All ETF Daily News Articles

Why ETFs Will Trounce Single-Stock Picking

exchange-traded-fundsWhile the exchange traded fund (ETF) market has shown considerable growth, some money managers are picking individual stocks once again. Is this the way things are going to be now? Geoffrey Rogow for The Wall Street Journal reports that ETFs accounted for 40% of the total U.S. equities market in late October, and now the volume is around 35%. Is this the sign that single stock risk tolerance is back? Institutional investors may be ready to rely less on ETFs and more upon single stocks as hedges, and excess cash is no longer an issue. While the diversification benefits are many, there are ways to access the best companies without holding the not-so-great performers either. Full Story:
ETF BASIC NEWS April 21, 2009 11:49am

Falling Behind: The Price Of Not Using Leverage

leverageIf you're not using a leveraged or inverse fund these days, your chances of owning a top-performing ETF is greatly reduced. On the other hand, if you do own a leveraged or inverse ETF, that doesn't guarantee a winning hand. In fact, it might ensure just the opposite. With leverage, if your ETFs haven't made any of the "best" lists lately, chances are you're going to wind up a big-time loser. In the world of highly charged ETFs that provide 200% or even 300% leverage of their underlying indexes, few performance numbers fall in between the cracks. It's an all-or-nothing game. For example, if you'd bought the Rydex Inverse 2x S&P 500 ETF (NYSE: RSW) one year ago today, you would've gained more than 40% by now. If you'd bought the ProShares Ultra S&P 500 ETF (NYSE: SSO) in that same period, you would've lost 60%-plus. The only real pattern showing up since the onslaught of leveraged and inverse ETFs on the market is that leaders will more likely than not come from one of those two categories. Whether it's one or the other is dependent, of course, on the particular cycle at the time. So how can you hope to own a real ETF winner without juicing up your portfolio these days? It's easier than you think. And best of all, you really don't need 2x or 3x ability to be a top performer. In fact, it's probably counterproductive for most long-term investors to own a leveraged ETF. Full Story:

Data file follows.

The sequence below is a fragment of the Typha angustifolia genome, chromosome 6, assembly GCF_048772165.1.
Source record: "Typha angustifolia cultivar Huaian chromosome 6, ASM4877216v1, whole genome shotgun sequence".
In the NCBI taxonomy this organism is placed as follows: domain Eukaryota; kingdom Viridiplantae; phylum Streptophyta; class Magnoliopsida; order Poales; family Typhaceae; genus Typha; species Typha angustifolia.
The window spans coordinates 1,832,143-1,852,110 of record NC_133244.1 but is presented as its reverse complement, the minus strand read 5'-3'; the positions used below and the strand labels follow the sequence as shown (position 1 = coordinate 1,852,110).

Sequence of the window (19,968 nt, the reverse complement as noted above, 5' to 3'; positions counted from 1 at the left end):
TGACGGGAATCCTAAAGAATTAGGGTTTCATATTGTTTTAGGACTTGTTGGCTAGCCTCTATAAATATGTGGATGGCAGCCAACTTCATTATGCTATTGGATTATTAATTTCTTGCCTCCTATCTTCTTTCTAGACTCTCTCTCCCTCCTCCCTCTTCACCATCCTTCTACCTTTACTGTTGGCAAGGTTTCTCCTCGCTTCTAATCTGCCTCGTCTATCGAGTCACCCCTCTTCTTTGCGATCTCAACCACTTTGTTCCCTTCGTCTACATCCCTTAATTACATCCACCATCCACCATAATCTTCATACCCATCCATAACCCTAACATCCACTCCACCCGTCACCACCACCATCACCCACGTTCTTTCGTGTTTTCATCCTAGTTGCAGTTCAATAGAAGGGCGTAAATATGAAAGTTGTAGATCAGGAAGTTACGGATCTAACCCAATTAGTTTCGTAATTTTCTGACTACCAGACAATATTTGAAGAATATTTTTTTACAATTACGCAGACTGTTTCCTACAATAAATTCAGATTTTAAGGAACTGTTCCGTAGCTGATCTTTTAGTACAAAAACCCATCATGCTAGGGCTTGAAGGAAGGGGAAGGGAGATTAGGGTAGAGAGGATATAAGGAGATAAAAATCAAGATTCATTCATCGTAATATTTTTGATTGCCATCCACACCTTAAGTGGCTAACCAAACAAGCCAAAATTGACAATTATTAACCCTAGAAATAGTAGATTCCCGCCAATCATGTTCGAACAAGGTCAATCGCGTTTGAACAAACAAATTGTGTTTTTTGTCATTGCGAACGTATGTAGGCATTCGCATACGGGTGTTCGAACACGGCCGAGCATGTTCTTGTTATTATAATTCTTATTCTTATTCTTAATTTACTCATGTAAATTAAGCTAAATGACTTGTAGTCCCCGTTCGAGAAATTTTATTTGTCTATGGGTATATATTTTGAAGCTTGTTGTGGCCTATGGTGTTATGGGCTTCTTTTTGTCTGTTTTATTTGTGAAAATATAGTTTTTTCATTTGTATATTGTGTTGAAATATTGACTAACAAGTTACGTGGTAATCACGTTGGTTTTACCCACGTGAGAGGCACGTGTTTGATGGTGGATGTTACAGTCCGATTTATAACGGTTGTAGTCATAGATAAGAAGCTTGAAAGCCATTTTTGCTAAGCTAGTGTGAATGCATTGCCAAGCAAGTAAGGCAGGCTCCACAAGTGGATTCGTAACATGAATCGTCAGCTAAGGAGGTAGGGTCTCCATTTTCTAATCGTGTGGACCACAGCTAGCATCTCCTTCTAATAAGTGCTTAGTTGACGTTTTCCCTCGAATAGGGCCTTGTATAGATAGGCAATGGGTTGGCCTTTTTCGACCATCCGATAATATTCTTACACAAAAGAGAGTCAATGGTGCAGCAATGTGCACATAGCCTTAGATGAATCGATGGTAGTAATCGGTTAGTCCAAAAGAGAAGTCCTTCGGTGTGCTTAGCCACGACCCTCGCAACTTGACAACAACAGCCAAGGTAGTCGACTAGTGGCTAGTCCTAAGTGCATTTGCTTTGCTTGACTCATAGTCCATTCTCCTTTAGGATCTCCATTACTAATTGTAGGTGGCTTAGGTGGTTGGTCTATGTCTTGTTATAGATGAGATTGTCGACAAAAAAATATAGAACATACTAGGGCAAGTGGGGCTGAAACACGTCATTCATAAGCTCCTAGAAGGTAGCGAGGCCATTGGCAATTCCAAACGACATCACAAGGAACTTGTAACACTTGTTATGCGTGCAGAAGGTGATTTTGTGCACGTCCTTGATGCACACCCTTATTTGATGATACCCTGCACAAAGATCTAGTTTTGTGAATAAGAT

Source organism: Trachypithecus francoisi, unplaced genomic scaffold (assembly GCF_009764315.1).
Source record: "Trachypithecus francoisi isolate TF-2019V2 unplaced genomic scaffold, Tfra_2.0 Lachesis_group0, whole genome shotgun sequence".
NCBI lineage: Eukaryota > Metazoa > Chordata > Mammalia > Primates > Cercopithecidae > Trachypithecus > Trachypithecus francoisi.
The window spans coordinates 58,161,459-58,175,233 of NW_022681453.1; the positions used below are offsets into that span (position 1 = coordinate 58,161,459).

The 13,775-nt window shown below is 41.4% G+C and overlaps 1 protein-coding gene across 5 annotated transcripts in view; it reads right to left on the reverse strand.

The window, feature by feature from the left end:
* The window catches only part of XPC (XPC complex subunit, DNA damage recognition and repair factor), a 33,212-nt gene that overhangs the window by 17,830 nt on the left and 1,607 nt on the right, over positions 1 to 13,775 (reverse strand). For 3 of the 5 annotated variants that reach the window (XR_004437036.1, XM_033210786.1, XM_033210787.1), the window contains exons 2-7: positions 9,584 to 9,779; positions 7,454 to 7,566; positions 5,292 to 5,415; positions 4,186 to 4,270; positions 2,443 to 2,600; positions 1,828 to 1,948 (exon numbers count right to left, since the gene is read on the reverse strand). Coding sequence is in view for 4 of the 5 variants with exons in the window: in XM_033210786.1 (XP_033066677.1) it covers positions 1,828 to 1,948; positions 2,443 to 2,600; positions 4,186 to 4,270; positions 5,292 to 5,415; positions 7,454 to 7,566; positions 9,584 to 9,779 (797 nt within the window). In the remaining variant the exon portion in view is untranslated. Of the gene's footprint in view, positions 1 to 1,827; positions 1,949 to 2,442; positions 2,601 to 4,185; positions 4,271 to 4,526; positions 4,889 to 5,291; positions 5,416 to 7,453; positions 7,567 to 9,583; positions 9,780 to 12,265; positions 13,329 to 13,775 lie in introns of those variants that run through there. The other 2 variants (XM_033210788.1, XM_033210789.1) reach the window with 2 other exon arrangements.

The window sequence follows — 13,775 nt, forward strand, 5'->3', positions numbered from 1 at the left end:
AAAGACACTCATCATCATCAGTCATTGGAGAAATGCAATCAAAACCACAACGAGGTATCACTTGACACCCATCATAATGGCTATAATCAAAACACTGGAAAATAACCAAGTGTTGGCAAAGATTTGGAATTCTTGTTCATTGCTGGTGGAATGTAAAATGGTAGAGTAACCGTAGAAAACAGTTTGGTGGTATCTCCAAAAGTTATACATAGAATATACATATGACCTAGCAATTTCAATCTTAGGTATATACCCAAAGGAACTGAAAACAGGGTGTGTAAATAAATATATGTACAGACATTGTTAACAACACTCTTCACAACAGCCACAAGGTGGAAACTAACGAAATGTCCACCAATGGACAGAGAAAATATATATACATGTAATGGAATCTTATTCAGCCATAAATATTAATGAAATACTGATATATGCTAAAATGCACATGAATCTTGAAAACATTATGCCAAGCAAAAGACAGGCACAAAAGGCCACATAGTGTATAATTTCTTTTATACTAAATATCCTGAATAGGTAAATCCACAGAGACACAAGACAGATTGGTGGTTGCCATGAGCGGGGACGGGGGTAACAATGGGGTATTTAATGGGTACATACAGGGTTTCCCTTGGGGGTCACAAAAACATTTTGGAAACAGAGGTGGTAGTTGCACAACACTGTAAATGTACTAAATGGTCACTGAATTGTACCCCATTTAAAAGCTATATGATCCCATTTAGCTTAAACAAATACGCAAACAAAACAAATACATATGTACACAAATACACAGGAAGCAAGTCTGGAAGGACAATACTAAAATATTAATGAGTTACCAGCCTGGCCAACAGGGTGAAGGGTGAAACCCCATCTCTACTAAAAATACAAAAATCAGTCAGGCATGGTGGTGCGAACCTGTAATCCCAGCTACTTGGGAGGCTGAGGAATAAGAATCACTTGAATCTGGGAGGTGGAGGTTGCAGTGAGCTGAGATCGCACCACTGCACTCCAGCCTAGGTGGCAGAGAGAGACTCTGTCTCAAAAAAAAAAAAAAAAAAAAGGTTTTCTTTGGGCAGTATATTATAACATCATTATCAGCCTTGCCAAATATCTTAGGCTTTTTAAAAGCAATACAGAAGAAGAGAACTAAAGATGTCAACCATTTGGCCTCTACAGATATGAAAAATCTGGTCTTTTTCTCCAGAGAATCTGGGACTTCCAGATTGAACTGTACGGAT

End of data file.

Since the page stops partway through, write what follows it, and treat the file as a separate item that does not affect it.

NYSE:RSW April 21, 2009 11:06am

Try Putting Your Bad Trades On The Couch